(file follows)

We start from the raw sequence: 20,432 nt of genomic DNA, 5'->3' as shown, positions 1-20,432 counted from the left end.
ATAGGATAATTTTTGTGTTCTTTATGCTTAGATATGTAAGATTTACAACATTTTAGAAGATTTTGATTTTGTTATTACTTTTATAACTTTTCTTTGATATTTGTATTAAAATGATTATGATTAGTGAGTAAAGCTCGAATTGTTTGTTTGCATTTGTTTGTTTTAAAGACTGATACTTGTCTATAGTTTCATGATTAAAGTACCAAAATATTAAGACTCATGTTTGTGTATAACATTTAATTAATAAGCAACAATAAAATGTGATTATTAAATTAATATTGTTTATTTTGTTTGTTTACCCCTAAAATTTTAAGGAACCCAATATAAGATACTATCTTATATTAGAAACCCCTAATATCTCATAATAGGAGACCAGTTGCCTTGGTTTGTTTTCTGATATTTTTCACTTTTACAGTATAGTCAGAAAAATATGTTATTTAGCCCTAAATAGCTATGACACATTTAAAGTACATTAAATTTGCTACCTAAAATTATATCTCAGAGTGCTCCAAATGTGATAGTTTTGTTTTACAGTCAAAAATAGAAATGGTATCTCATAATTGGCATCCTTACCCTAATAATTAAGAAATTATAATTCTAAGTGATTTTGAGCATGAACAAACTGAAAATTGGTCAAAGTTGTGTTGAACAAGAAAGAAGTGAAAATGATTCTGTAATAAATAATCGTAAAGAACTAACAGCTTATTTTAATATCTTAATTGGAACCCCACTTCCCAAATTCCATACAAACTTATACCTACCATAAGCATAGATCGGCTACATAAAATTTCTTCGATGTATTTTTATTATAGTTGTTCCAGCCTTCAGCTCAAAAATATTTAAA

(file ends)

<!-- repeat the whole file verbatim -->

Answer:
We start from the raw sequence: 20,432 nt of genomic DNA, 5'->3' as shown, positions 1-20,432 counted from the left end.
ATAGGATAATTTTTGTGTTCTTTATGCTTAGATATGTAAGATTTACAACATTTTAGAAGATTTTGATTTTGTTATTACTTTTATAACTTTTCTTTGATATTTGTATTAAAATGATTATGATTAGTGAGTAAAGCTCGAATTGTTTGTTTGCATTTGTTTGTTTTAAAGACTGATACTTGTCTATAGTTTCATGATTAAAGTACCAAAATATTAAGACTCATGTTTGTGTATAACATTTAATTAATAAGCAACAATAAAATGTGATTATTAAATTAATATTGTTTATTTTGTTTGTTTACCCCTAAAATTTTAAGGAACCCAATATAAGATACTATCTTATATTAGAAACCCCTAATATCTCATAATAGGAGACCAGTTGCCTTGGTTTGTTTTCTGATATTTTTCACTTTTACAGTATAGTCAGAAAAATATGTTATTTAGCCCTAAATAGCTATGACACATTTAAAGTACATTAAATTTGCTACCTAAAATTATATCTCAGAGTGCTCCAAATGTGATAGTTTTGTTTTACAGTCAAAAATAGAAATGGTATCTCATAATTGGCATCCTTACCCTAATAATTAAGAAATTATAATTCTAAGTGATTTTGAGCATGAACAAACTGAAAATTGGTCAAAGTTGTGTTGAACAAGAAAGAAGTGAAAATGATTCTGTAATAAATAATCGTAAAGAACTAACAGCTTATTTTAATATCTTAATTGGAACCCCACTTCCCAAATTCCATACAAACTTATACCTACCATAAGCATAGATCGGCTACATAAAATTTCTTCGATGTATTTTTATTATAGTTGTTCCAGCCTTCAGCTCAAAAATATTTAAA